Dassin, Jules 1911-2008 (Perlo Vita)

views updated

Dassin, Jules 1911-2008 (Perlo Vita)


See index for CA sketch: Born December 18 (some sources cite December 8 or December 12), 1911, in Middletown, CT; died March 31, 2008, in Athens, Greece. Filmmaker, stage director, actor, screenwriter, and television writer. Dassin won his initial critical acclaim as a pioneer director of the film noir, which in his case seems to be defined as a genre of "police procedurals" that divert attention away from the glamour of popular Hollywood crime scenes and into the dark and rainy streets where so many real crimes occur and so many real detectives wearily ply their trade. The success of directorial efforts like the violent prison film Brute Force (1947) and the gritty police procedural The Naked City (1948) could have made him a Hollywood legend, had it not been for the notorious House Un-American Activities Committee and the fact that he had once briefly belonged to the American communist party.

Though never convicted—or even called to testify—the mere hint of communist connections in those fearful days was enough to blacklist the filmmaker and prompt his flight to Europe. Therefore it was in France that Dassin made the films that would cap his career. His first stunning success as director and writer was the low-budget thriller Rififi (1956), a film about a daring jewel robbery that has been copied and remade and used as a model for other films ever since. The immortal scene from Rififi was the robbery itself, which ran for nearly thirty nail-biting minutes without the distraction (or support) of dialogue or incidental music. The scene, and the film, marked Dassin as a director par excellence and earned him the directors' prize of the Cannes Film Festival in 1955. (Dassin appeared in that film as one of the robbers, credited as Perlo Vita.) He won an Academy Award nomination for directing his other blockbuster, Never on Sunday (1960), the story of a Greek prostitute played by Melina Mercouri (who later became his wife). Dassin also wrote the screenplay and starred in the film as the naive American who tried to reform her. Dassin moved between Greece and the United States after that, working as a film director and writer, but he never trumped those early triumphs. He spent much of his time in the theater. Dassin had begun his career on the New York stage, acting in the 1930s and directing in the forties and fifties. He wrote a novel, Phaedra (1962), based on his earlier screenplay of the same title, and Illya Darling (1967), a stage musical based on the screenplay Never on Sunday. Dassin worked fitfully for screen and stage in his later years, but devoted much of his time to the work of the Melina Mercouri Foundation, in an effort to secure the return of ancient marble statues from the British Museum to their original home near the Parthenon.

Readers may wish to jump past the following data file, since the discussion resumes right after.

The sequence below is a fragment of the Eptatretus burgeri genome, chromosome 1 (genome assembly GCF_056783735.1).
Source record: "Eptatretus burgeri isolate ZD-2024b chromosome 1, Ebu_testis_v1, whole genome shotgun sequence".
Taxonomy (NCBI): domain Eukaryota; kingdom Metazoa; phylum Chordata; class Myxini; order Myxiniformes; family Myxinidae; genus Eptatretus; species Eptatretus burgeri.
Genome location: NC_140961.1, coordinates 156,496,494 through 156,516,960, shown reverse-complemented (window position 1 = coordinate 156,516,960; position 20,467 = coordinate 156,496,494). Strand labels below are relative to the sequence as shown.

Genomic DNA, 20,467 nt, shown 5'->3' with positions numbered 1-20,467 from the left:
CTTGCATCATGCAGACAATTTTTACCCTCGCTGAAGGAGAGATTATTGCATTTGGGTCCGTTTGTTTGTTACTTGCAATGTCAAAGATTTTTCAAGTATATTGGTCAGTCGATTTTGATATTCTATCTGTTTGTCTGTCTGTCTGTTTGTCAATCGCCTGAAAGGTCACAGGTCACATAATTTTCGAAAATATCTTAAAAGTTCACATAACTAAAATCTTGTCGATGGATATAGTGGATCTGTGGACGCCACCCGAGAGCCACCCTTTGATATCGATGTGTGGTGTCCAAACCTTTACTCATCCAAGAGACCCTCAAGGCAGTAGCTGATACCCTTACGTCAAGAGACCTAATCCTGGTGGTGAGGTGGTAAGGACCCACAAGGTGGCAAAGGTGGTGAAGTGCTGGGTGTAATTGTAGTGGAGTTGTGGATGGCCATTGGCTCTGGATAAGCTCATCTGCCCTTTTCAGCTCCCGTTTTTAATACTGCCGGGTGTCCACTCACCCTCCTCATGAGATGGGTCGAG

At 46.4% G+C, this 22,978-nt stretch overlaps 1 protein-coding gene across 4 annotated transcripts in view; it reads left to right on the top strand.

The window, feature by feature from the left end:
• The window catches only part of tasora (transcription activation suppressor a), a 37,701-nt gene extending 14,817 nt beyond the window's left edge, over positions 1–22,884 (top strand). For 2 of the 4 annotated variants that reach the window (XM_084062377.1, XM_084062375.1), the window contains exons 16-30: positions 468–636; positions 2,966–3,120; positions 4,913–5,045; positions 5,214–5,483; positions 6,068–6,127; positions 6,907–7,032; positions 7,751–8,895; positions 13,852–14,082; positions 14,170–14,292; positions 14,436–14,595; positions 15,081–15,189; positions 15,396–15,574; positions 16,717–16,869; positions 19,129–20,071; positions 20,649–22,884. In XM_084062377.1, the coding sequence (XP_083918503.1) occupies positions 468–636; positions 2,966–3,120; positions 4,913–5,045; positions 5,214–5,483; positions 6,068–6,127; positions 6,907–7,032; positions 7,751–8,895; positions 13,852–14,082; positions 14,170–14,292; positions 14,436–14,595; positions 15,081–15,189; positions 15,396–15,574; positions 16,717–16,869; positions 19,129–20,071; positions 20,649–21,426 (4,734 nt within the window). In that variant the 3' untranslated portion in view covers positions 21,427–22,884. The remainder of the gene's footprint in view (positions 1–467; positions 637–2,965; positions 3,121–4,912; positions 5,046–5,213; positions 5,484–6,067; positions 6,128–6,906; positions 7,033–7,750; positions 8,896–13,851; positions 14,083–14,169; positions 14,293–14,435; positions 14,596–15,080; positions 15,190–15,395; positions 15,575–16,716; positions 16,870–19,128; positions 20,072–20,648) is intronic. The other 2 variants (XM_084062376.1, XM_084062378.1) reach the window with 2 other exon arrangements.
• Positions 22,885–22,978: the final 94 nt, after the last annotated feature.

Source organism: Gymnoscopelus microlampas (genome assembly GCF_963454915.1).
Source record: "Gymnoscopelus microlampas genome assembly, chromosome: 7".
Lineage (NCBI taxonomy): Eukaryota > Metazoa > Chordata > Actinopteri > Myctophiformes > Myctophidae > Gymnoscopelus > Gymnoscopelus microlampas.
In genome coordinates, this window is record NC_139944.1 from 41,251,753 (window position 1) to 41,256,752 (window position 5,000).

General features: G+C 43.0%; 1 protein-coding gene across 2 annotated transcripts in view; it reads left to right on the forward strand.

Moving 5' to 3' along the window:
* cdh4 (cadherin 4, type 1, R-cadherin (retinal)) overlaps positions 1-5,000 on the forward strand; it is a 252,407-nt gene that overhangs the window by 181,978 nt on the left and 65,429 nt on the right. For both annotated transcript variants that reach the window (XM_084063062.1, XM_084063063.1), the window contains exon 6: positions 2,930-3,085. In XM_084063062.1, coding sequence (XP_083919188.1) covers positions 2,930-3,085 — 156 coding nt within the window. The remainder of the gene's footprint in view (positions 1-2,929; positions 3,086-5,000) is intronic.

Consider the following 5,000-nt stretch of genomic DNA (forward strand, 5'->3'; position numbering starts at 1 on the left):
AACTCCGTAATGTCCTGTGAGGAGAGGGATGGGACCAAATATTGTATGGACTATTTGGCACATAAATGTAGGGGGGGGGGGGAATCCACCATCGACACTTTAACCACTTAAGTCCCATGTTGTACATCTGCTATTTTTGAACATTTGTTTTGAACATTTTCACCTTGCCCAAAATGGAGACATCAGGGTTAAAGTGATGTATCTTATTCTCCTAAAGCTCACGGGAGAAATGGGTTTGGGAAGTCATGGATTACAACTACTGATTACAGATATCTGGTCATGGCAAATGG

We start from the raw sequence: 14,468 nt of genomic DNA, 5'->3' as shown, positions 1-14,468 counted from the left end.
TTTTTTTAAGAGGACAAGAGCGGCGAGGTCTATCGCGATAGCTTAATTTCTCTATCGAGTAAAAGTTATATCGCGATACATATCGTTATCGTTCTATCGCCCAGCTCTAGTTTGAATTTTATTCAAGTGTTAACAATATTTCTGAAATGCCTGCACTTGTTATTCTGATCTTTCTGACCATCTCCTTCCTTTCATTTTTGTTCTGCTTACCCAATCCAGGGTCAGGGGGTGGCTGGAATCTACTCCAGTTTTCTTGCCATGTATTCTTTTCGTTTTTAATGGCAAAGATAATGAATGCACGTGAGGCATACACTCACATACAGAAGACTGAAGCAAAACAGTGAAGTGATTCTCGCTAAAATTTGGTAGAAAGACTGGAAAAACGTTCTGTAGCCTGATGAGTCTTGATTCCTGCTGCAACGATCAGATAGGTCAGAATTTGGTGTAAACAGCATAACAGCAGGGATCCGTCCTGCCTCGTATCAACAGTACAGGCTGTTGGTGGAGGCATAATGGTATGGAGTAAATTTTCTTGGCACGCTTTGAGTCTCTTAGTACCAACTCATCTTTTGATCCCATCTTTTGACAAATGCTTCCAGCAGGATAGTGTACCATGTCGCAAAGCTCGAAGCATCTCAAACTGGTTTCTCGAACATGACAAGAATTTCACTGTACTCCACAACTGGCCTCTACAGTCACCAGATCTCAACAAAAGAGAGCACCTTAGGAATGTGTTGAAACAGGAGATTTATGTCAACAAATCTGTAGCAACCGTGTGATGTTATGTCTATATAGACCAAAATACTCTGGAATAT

International Dictionary of Films and Filmmakers, Volume 2: Directors, 4th edition, St. James Press (Detroit, MI), 2000.


Chicago Tribune, April 2, 2008, sec. 1, p. 9.

Los Angeles Times, April 1, 2008, p. B6.

New York Times, April 1, 2008, p. A21.

Times (London, England), April 2, 2008, p. 59.

Washington Post, April 1, 2008, p. B7.